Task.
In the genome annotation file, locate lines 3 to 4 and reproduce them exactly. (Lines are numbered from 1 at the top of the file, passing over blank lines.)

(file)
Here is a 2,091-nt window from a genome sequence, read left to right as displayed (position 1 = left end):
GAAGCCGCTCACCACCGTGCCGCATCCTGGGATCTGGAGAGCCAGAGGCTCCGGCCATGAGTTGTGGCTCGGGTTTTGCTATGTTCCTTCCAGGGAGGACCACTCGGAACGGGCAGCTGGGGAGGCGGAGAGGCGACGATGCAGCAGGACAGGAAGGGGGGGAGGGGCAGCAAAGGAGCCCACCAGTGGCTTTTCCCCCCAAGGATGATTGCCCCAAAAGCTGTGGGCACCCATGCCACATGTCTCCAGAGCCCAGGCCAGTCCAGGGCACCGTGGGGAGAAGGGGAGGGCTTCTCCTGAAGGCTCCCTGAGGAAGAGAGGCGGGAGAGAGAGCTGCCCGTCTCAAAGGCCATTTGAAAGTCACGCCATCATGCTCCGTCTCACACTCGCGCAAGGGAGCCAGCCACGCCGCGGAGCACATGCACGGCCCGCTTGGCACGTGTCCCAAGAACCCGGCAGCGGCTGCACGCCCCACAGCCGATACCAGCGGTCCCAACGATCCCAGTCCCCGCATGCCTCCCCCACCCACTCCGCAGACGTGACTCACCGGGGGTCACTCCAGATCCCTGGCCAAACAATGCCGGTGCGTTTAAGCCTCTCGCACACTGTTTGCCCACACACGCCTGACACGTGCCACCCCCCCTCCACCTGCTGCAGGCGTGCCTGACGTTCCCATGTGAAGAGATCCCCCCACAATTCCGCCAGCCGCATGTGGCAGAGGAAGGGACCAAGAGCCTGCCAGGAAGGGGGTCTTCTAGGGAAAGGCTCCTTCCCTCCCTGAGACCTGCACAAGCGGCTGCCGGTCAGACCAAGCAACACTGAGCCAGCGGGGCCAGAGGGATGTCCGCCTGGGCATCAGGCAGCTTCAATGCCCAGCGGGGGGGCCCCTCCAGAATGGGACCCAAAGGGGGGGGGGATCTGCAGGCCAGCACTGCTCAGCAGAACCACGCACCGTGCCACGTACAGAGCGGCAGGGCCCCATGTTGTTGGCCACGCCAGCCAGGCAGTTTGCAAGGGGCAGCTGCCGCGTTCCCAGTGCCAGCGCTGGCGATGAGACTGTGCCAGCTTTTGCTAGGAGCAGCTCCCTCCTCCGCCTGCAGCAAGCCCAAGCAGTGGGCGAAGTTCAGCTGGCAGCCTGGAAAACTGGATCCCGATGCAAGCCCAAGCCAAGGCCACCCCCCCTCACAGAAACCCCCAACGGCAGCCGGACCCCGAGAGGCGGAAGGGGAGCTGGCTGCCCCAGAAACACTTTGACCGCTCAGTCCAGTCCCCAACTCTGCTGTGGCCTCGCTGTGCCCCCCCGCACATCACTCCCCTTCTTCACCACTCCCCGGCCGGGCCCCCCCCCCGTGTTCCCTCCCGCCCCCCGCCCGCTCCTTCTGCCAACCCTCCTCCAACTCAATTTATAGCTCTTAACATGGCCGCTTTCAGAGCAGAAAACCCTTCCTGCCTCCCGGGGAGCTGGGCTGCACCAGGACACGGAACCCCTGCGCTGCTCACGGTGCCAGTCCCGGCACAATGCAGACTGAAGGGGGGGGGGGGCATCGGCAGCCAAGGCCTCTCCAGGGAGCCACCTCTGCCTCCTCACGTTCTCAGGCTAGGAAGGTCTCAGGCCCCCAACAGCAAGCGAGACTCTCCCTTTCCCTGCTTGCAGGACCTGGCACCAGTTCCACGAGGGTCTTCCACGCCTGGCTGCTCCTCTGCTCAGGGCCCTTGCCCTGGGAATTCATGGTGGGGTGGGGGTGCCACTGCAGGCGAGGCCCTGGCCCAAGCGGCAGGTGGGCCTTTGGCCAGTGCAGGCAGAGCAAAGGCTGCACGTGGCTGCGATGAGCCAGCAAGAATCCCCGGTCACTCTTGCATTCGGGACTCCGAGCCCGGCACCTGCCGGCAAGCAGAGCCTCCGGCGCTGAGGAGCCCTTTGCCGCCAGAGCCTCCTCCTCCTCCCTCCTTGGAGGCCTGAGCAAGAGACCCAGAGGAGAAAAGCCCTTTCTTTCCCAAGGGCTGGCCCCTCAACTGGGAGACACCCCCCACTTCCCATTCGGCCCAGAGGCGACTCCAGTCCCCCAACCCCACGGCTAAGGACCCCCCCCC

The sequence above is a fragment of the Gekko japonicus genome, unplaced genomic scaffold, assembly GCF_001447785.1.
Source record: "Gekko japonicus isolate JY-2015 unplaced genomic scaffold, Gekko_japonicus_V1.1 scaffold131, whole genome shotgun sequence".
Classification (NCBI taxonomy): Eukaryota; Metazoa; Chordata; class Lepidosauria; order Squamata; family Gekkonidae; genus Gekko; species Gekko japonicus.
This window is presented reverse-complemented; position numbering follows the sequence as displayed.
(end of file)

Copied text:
The sequence above is a fragment of the Gekko japonicus genome, unplaced genomic scaffold, assembly GCF_001447785.1.
Source record: "Gekko japonicus isolate JY-2015 unplaced genomic scaffold, Gekko_japonicus_V1.1 scaffold131, whole genome shotgun sequence".